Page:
updated 05:55 pm EDT, Thu October 27, 2011
HP leans on Microsoft again for tablet strategy
HP during its conference call discussing a decision to keep its PC group dashed hopes of a webOS tablet revival. CEO Meg Whitman wanted HP to compete against the iPad, saying the company needed to "be in the tablet business," but put the hopes for the company's Personal Systems Group strategy back on Microsoft. The company was "certainly going to be there" when Windows 8 shipped sometime next year, she said.
The PSG group's head Todd Bradley also rejected the idea that HP would be a latecomer to truly mobile tablets. It was the "beginning stages" of a new category of personal computing, he said, and a "couple months" wasn't going to be too late. While he wouldn't divulge hardware plans, he believed that work with Microsoft so far had been "extraordinarily compelling."
Whitman acknowledged a consumerization of technology, where staff were bringing in devices like iPhones and iPads to work, and saw HP as trying to take advantage of it even while assuaging "leery" CIOs and CTOs who had to manage them. HP would make devices that were "highly desirable" to both employees and CTOs alike, she said.
A small element of hope was given to webOS supporters. The company was still "evaluating" what it would do with the team and would decide in about two months, according to HP. With no mobile device plans and tablets only returning with Windows, its position nonetheless hadn't changed.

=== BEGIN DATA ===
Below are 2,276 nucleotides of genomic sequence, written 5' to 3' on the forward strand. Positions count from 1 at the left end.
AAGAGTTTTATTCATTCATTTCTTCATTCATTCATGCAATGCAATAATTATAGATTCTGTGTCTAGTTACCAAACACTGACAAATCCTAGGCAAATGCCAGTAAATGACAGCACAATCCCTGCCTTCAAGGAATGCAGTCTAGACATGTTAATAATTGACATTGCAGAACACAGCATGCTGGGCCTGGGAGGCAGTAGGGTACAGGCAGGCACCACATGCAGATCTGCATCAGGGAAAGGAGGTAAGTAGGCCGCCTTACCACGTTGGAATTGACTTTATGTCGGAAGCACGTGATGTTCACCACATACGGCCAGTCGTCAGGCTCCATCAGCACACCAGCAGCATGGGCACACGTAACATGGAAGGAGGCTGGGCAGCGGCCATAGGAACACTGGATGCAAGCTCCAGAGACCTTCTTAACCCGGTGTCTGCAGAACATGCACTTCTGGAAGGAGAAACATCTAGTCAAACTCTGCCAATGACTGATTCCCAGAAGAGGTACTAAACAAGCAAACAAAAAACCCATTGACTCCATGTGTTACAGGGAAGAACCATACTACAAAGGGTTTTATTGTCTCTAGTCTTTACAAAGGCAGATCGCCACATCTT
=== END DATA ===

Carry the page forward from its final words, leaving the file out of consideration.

HP has had a rocky experience with Windows tablets. Its Slate 500 running Windows 7 was once held up by Microsoft as a preemptive iPad killer and was focused all on home use but, within months, was quietly relegated to enterprise users in favor of the webOS-based TouchPad. Windows 8 will be much more oriented towards tablet use with a truly finger-optimized interface and slimmer, longer-lasting designs through the use of ARM processors. Without a release until mid-2012 or later, however, it will leave Apple several months to go without a Microsoft answer.